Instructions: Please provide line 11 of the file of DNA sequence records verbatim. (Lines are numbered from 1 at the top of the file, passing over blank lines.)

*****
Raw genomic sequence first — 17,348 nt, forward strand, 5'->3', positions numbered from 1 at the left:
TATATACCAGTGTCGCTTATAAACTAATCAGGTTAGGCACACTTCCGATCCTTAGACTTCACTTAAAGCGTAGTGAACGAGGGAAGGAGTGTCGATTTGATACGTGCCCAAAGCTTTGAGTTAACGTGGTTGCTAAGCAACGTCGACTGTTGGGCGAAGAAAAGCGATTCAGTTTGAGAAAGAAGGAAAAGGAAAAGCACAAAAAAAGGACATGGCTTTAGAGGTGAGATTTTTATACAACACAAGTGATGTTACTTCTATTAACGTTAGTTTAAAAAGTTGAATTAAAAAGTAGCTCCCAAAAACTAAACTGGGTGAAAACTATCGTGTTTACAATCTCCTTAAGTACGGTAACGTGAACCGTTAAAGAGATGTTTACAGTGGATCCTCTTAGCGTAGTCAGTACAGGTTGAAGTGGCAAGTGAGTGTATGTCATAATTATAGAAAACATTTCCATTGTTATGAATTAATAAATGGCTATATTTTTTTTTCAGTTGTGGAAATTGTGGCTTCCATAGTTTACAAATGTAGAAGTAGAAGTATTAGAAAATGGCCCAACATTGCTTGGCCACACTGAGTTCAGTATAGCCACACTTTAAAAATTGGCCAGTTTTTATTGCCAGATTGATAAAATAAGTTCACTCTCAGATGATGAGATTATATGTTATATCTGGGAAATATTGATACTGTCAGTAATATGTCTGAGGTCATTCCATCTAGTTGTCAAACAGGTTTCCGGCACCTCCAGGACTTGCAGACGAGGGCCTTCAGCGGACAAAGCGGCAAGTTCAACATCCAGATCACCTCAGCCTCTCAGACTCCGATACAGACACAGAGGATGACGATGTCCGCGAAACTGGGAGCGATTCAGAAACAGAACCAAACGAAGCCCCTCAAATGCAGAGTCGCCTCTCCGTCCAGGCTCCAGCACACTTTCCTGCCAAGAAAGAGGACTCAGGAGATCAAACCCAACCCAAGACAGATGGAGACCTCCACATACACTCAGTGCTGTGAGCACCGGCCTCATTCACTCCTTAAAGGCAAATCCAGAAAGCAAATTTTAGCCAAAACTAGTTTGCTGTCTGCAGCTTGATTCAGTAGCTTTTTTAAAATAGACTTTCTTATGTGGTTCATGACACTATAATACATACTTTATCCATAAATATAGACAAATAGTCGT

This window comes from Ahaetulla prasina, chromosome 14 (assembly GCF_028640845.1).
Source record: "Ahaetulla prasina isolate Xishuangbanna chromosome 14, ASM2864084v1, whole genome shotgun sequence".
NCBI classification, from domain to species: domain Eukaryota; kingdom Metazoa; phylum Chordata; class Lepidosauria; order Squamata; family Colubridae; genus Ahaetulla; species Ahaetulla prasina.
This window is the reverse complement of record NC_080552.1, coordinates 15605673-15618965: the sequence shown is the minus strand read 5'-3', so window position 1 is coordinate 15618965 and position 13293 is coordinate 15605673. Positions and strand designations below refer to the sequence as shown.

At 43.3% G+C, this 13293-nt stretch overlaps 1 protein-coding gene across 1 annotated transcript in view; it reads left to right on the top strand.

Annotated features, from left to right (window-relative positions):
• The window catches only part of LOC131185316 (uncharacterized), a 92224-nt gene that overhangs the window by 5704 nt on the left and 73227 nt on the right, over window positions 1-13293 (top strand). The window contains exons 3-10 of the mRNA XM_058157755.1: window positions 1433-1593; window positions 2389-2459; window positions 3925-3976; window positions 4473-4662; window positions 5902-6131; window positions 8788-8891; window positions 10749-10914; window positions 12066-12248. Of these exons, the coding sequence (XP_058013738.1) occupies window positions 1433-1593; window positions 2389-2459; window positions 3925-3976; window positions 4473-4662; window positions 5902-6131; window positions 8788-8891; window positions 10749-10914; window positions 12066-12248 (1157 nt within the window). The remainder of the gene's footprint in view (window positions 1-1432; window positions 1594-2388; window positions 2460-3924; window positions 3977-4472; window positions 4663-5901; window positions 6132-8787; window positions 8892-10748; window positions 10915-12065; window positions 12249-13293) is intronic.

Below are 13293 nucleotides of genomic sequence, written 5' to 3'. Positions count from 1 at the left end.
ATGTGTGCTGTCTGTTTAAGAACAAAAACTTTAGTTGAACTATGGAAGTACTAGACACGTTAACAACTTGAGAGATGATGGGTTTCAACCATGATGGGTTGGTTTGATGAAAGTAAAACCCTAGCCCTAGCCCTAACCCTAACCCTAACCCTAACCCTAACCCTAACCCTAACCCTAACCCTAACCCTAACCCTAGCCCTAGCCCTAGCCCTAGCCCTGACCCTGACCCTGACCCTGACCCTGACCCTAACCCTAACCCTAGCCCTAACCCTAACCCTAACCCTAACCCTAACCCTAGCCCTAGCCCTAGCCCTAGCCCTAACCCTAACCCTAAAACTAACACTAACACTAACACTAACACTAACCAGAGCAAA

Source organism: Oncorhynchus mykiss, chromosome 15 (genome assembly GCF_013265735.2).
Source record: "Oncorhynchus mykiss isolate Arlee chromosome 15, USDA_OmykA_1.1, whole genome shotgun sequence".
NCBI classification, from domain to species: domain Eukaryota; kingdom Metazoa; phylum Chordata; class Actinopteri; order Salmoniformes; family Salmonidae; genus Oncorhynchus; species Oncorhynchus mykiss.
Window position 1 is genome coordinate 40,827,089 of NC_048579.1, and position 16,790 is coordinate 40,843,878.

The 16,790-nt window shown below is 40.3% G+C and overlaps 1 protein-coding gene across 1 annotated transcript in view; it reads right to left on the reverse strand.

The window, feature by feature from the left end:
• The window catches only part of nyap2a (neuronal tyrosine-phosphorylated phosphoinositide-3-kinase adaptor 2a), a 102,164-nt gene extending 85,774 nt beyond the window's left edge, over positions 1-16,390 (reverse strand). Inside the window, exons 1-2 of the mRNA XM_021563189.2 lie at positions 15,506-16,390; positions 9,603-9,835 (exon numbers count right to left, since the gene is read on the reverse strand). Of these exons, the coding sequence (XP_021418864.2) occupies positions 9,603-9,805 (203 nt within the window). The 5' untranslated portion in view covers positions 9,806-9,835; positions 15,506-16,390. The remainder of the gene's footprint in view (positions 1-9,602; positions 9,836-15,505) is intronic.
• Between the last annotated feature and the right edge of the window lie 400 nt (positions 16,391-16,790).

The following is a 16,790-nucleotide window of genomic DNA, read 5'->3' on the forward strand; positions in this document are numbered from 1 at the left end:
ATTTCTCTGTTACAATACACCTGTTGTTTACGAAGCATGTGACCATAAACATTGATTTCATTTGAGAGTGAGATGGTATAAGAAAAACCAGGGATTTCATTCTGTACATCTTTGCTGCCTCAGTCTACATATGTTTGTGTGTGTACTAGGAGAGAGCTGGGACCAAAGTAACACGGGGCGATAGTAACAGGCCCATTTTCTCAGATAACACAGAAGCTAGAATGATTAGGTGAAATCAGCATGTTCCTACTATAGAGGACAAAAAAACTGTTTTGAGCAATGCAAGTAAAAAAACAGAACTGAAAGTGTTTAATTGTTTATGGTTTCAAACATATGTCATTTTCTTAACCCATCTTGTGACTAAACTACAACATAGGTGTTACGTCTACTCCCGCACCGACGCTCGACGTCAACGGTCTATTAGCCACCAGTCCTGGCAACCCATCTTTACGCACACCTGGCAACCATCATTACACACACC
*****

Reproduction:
ATGTGTGCTGTCTGTTTAAGAACAAAAACTTTAGTTGAACTATGGAAGTACTAGACACGTTAACAACTTGAGAGATGATGGGTTTCAACCATGATGGGTTGGTTTGATGAAAGTAAAACCCTAGCCCTAGCCCTAACCCTAACCCTAACCCTAACCCTAACCCTAACCCTAACCCTAACCCTAACCCTAACCCTAGCCCTAGCCCTAGCCCTAGCCCTGACCCTGACCCTGACCCTGACCCTGACCCTAACCCTAACCCTAGCCCTAACCCTAACCCTAACCCTAACCCTAACCCTAGCCCTAGCCCTAGCCCTAGCCCTAACCCTAACCCTAAAACTAACACTAACACTAACACTAACACTAACCAGAGCAAA